Looking beyond traditional fiber


14 Aug 2017 --- Adding fiber to finished foods is big business and one substantial change in terms of fiber in recent years is the sheer scale and diversity of fiber sources. Back in the day, fiber was associated with “regularity”, however thinking about dietary fiber in terms of the overall health and well-being benefits that it can bring is the new order and food innovators across a multitude of categories are tapping into high/source fiber claims

Sourcing fiber takes manufacturers all over the world and across a myriad of dietary sources – fresh fruit and vegetables, seeds, whole grains, nuts, ancient grains, legumes and more. 

So, what ingredients are tracking and how are companies targeting a thriving marketplace by using high/source of fiber claims?

Dietary fiber
Dietary fiber, also known as roughage or bulk, includes the parts of plant foods the body cannot digest or absorb, but unlike other food components, like fats, proteins or carbohydrates (which the body breaks down and absorbs), fiber is not digested by the body. 

Functionality and nutrition are driving factors for fiber. And now, a major benefit for companies wanting to pack in fiber is that they have a much larger toolbox to experiment with in order to enhance nutrition and create a better taste. 

Product innovations
Innova Market Insights has tracked some relatively new product developments, assessing innovations in the baked goods category and how significant high/source of fiber claims are in this segment. 

According to its data, there is clearly growing demand for fiber ingredients, with steady increases in the use of such claims in recent product activity. In each of the bread, savory biscuits/crackers and sweet biscuits/ cookies categories, the numbers of new products carrying fiber claims more than doubled between 2011 and 2015.

The rise of fiber claims has been strongest in sweet biscuits and cookies, coinciding with the rise of breakfast biscuits in this sector and a growing interest in healthier snacking. Between 2011 and 2015, the number of sweet biscuit/cookie launches to carry fiber claims rose at a CAGR of 19 percent, compared with 16 percent annual increases in bread and savory biscuits/crackers. 

Looking at Innova Market Insights statistics for new product development from January through September 2016, the rise continued, with high/source of fiber bread launches proving to be 25 percent higher than in the same period of 2015, as were sweet biscuits/cookies launches, while savory biscuits/crackers introductions with fiber claims were 13 percent up on the same period of 2015.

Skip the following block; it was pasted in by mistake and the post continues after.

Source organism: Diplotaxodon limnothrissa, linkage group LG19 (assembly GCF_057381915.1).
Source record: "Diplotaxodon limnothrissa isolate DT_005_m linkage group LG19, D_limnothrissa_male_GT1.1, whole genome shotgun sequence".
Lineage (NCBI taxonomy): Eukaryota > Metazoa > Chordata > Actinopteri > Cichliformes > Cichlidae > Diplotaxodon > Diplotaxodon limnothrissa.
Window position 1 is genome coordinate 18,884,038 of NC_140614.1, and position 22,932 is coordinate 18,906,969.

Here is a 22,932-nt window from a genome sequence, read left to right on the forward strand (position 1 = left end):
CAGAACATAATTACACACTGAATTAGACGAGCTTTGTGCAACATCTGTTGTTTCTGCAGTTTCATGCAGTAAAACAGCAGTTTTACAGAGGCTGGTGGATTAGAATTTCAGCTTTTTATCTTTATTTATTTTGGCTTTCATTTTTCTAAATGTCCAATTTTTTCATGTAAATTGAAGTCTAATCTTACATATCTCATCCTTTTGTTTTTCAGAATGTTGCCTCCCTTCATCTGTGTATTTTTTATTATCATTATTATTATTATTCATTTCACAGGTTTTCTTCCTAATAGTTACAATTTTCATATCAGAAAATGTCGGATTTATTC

Health positioning continues to be an important focus for many new high sources of fiber products, including biscuits, cookies, bread with Andean grains, gluten-free protein bites, breakfast cereals and mueslis with specific health advantages delivered by "super" ingredients, as well as fiber-packed beverages. 

Earlier in the summer, experts in transforming crops into products, Archer Daniels Midland (ADM) showcased its ingredients portfolio and sample products during the 2017 Institute of Food Technologists (IFT) Expo. One stand-out fiber-filled product was a plant-power frappe featuring 10 grams of plant-based protein per serving, six grams of fiber per serving and Colors from Nature.

And just last week, ADM Milling, part of ADM, introduced a wholesome multi-seed concentrate with ancient grains in response to growing consumer demand for wellness-focused foods. It has extended its portfolio of flours and bakery ingredients with the UK launch of this premium quality bread mix blended from wheat flour and a variety of seeds and ancient grains. 

The new multi-seed mix can be combined with wholemeal, white or malted flours to help bakers diversify their portfolio in line with the latest consumer trends.

ADM Milling’s multi-seed concentrate with ancient grains contains five different seeds, including brown and golden linseeds; sunflower; pumpkin and poppy seeds; and four ancient grains: millet, chia seed, amaranth and quinoa. Typically perceived by consumers as being high in protein and all-important fiber, the addition of these ingredients helps bakers create products that satisfy the demands of health-minded shoppers.

“With a growing interest in more wellness-focused lifestyles, the demand for healthier and nutrient-enriched bread varieties continues to grow,” says Peter Hayes, national sales manager, Bakery at ADM. “In particular, the trend towards preferences for more natural and wholesome products has resulted in an increase in global product launches of baking ingredients and mixes containing ancient grains.”

“Bakers can, therefore, leverage these premium ingredients to create differentiation in a highly competitive market. One way of doing this is by using specialty flours and mixes that offer manufacturers a simple way to deliver ancient grain and seed blends.”

The second part of this report is available here

By Gaynor Selby 

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